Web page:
Coronavirus Infections/prevention & control , Infection Control/standards , Internship and Residency/organization & administration , Pandemics/prevention & control , Pneumonia, Viral/prevention & control , Surgery, Plastic/education , Universities/organization & administration , Academic Medical Centers/organization & administration , Academic Medical Centers/standards , Betacoronavirus/pathogenicity , COVID-19 , Coronavirus Infections/epidemiology , Coronavirus Infections/transmission , Coronavirus Infections/virology , Female , Humans , Internship and Residency/standards , Pneumonia, Viral/epidemiology , Pneumonia, Viral/transmission , Pneumonia, Viral/virology , Reconstructive Surgical Procedures/education , SARS-CoV-2 , Surgeons/education , Surgeons/organization & administration , Universities/standards , Washington , Workforce/organization & administration , Workforce/standards
12.
Arch Pathol Lab Med ; 144(11): 1321-1324, 2020 11 01.
Article in English | MEDLINE | ID: covidwho-639712

ABSTRACT

CONTEXT.­: Declining reimbursement shifts hospital laboratories from system assets to cost centers. This has resulted in increased outsourcing of laboratory services, which can jeopardize a hospital systems' ability to respond to a health care crisis. OBJECTIVES.­: To demonstrate that investment in a core laboratory serving an academic medical center equipped a regional health system to respond to the Coronavirus disease 2019 (COVID-19) pandemic. DESIGN.­: COVID-19 diagnostic testing data were analyzed. Volumes were evaluated by result date (March 16, 2020-May 6, 2020), and the average of received-to-verified turnaround time was calculated and compared for in-house and send-out testing, and different in-house testing methodologies. RESULTS.­: Daily viral diagnostic testing capacity increased by greater than 3000% (from 21 tests per day to 658 tests per day). Total viral diagnostic testing reported by the core laboratory increased by 128 times during 22 days of test method validation and 826 times during the analysis period, while average turnaround time per day for send-out testing increased from 3.7 days to 21 days. Decreased overall average turnaround time was observed at the core laboratory (0.45 days) versus send-out testing (7.63 days) (P < .001). CONCLUSIONS.­: Investment in a core laboratory provided the health system with the necessary expertise and resources to mount a robust response to the pandemic. Local access to testing allowed rapid triage of patients and conservation of scarce personal protective equipment (PPE). In addition, the core laboratory was able to support regional health departments and several hospitals outside of the system.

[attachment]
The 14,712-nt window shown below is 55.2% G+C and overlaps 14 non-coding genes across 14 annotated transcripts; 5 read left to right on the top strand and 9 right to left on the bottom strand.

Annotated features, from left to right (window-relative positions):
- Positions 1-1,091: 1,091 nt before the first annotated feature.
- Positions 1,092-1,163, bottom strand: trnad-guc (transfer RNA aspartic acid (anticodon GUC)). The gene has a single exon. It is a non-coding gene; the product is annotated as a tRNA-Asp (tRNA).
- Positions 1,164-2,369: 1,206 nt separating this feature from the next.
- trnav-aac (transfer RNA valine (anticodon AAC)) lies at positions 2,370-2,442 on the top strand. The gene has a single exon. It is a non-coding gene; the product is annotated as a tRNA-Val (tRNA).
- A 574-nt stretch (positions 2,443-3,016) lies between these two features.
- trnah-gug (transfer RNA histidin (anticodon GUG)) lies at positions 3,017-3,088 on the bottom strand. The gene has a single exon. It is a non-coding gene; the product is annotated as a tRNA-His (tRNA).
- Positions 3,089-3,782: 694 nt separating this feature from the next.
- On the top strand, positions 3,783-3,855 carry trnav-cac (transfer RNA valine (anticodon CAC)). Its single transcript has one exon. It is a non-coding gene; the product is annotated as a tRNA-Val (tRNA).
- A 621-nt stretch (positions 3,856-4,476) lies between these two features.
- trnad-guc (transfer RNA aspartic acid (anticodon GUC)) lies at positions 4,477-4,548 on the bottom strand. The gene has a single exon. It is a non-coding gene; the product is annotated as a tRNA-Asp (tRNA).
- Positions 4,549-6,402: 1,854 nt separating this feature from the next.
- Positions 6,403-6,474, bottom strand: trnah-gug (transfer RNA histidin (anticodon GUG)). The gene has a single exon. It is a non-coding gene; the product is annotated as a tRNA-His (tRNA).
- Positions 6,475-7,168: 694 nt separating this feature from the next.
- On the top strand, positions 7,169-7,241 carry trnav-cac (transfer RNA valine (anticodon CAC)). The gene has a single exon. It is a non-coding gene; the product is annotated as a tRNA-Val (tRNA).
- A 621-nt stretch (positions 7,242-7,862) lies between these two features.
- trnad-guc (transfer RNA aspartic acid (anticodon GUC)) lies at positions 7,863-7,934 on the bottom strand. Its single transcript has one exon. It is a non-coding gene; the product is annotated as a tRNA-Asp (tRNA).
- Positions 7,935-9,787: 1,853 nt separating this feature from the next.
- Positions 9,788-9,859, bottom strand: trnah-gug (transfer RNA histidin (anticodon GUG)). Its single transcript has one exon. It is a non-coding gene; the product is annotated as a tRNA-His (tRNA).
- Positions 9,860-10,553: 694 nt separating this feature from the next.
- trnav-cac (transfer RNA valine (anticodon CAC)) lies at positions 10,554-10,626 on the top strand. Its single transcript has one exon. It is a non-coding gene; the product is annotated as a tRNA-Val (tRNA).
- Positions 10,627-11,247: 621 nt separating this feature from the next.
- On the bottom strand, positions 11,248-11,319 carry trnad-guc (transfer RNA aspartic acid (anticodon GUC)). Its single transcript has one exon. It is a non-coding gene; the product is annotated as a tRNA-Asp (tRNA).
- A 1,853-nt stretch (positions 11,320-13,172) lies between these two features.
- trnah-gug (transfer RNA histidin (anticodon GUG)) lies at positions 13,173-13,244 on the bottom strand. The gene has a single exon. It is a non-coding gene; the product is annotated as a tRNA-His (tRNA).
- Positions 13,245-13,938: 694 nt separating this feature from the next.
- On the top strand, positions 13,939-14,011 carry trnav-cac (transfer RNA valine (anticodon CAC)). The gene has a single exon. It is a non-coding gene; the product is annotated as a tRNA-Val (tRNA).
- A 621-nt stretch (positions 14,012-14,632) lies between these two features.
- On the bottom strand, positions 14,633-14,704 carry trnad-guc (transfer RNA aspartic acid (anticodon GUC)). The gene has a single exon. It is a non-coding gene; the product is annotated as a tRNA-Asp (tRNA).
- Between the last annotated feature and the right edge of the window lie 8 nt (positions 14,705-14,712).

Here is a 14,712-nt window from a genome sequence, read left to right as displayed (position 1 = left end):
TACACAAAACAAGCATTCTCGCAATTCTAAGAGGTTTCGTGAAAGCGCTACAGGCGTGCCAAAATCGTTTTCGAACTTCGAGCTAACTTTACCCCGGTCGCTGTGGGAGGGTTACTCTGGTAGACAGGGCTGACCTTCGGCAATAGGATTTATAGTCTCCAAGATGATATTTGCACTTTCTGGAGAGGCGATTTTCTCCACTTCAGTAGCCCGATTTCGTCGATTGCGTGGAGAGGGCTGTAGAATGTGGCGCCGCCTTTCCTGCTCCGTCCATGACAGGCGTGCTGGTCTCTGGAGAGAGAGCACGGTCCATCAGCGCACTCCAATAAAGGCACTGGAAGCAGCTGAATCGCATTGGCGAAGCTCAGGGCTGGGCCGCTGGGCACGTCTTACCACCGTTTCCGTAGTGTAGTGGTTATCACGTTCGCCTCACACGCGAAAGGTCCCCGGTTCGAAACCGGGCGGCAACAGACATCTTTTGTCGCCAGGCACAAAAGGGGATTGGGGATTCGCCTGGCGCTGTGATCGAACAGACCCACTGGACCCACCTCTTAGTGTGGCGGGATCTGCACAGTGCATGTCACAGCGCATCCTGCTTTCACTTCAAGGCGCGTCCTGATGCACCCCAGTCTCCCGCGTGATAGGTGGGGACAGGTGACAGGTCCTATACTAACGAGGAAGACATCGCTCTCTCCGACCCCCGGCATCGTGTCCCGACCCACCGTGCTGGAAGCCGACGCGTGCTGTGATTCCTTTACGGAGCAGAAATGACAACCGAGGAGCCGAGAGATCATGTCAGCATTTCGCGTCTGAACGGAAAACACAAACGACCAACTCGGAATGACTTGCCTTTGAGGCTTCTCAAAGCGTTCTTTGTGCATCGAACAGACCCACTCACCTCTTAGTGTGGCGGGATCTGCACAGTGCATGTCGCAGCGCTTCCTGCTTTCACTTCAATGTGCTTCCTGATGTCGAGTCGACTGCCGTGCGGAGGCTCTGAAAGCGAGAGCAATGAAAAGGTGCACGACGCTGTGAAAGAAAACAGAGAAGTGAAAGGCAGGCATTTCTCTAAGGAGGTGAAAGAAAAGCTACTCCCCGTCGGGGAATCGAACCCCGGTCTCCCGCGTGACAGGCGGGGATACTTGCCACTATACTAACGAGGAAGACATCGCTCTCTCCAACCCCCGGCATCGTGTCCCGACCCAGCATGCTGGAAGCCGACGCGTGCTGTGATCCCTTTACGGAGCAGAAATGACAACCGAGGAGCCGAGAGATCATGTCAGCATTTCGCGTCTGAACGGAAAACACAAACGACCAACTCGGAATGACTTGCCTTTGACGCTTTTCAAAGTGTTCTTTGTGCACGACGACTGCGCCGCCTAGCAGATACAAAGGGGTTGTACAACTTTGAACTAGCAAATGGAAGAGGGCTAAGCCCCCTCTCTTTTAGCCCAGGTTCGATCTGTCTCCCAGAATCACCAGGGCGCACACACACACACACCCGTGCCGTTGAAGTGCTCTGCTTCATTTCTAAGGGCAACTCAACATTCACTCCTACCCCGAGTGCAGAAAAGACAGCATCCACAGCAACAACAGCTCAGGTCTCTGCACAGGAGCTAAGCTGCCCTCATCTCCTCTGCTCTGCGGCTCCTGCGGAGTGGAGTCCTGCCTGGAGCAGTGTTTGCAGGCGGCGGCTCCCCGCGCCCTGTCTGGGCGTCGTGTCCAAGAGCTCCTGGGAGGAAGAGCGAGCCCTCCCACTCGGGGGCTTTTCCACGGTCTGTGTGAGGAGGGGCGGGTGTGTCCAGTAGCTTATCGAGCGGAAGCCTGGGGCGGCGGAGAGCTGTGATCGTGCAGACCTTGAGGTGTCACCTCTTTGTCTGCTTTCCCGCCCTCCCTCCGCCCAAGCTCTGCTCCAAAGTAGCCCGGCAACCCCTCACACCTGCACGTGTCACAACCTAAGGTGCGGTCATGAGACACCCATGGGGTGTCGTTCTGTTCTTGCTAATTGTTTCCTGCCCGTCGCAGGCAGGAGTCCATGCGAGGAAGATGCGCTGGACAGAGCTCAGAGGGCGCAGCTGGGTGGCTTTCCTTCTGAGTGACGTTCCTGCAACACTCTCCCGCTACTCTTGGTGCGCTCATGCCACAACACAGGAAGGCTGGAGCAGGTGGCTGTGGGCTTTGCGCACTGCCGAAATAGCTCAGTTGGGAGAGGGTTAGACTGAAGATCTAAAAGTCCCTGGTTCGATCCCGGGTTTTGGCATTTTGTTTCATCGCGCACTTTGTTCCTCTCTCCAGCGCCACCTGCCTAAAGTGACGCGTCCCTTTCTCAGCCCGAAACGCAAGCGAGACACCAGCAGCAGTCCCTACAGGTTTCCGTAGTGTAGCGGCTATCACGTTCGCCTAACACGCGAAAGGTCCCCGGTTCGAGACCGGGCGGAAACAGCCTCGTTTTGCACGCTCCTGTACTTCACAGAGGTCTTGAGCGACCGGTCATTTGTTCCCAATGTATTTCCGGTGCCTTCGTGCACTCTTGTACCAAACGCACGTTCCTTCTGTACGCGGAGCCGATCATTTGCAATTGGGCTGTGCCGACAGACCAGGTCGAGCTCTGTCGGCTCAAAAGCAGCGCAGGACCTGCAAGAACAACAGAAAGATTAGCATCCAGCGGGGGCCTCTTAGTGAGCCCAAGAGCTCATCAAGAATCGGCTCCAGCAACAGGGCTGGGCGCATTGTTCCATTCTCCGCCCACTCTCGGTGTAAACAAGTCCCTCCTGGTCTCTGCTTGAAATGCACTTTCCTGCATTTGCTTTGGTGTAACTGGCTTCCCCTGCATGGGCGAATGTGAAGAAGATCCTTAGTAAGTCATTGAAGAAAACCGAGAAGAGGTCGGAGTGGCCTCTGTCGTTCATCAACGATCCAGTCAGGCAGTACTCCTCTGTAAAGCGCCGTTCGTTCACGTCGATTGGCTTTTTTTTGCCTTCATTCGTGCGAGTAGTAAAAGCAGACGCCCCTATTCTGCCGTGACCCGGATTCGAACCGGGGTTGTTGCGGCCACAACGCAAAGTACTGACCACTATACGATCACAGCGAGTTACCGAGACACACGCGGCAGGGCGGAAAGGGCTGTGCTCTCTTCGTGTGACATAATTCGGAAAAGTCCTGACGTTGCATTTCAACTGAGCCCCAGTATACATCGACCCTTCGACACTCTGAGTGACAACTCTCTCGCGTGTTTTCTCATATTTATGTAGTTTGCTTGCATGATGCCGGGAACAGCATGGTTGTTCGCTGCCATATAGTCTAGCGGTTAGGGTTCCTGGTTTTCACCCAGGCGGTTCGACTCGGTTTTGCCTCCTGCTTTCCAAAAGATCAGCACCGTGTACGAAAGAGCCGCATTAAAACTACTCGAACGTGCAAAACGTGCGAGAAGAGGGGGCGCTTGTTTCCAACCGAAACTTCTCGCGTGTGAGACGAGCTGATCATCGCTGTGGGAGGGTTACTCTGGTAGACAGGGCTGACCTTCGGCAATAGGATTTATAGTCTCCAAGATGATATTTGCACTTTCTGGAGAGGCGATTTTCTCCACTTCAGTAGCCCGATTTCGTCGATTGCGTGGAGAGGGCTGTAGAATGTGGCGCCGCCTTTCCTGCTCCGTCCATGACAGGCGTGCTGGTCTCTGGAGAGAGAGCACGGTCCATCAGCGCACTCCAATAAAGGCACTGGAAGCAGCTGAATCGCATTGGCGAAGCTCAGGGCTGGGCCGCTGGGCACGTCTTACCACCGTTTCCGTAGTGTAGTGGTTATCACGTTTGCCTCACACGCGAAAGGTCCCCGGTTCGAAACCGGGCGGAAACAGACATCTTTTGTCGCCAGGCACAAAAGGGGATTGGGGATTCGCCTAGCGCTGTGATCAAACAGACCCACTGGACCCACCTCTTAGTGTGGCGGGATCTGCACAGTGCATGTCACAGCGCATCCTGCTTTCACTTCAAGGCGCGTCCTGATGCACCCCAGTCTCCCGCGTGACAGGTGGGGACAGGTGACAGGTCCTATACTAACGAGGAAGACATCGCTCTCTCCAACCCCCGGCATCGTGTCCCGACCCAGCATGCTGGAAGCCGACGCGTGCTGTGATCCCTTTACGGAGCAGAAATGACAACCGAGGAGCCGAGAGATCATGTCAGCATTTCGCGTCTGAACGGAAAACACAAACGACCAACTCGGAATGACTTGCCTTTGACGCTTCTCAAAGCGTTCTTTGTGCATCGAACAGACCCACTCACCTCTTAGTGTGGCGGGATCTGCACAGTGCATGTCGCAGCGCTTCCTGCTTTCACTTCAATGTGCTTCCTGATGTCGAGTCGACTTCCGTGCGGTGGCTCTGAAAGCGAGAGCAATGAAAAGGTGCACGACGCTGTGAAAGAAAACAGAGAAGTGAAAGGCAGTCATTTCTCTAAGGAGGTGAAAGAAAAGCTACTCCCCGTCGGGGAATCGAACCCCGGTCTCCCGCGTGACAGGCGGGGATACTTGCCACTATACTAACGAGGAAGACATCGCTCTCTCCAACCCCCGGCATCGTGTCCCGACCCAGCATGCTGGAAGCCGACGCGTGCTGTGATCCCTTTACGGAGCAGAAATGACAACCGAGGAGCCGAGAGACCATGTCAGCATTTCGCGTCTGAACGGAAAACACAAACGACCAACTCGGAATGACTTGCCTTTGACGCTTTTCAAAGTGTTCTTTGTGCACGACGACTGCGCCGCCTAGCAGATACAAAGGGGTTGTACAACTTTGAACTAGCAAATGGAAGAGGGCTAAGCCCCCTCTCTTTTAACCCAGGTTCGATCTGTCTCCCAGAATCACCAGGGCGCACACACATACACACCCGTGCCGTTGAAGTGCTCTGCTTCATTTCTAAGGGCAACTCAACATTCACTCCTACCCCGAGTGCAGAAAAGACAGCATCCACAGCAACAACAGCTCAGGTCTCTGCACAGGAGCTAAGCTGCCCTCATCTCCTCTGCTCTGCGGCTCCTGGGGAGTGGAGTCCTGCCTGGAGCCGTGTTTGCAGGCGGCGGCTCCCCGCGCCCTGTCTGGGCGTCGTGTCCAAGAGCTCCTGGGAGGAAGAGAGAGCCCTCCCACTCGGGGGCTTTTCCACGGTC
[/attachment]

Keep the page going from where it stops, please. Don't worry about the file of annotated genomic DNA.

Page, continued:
Subject(s)
Betacoronavirus/isolation & purification , Clinical Laboratory Techniques/methods , Coronavirus Infections/diagnosis , Laboratories, Hospital , Pneumonia, Viral/diagnosis , Academic Medical Centers/standards , Academic Medical Centers/statistics & numerical data , Betacoronavirus/physiology , COVID-19 , COVID-19 Testing , Clinical Laboratory Services/standards , Clinical Laboratory Services/statistics & numerical data , Coronavirus Infections/prevention & control , Coronavirus Infections/virology , Delivery of Health Care/standards , Delivery of Health Care/statistics & numerical data , Humans , Pandemics/prevention & control , Pneumonia, Viral/prevention & control , Pneumonia, Viral/virology , Reproducibility of Results , SARS-CoV-2
13.
Anesth Analg ; 131(3): 669-676, 2020 09.
Article in English | MEDLINE | ID: covidwho-596839

ABSTRACT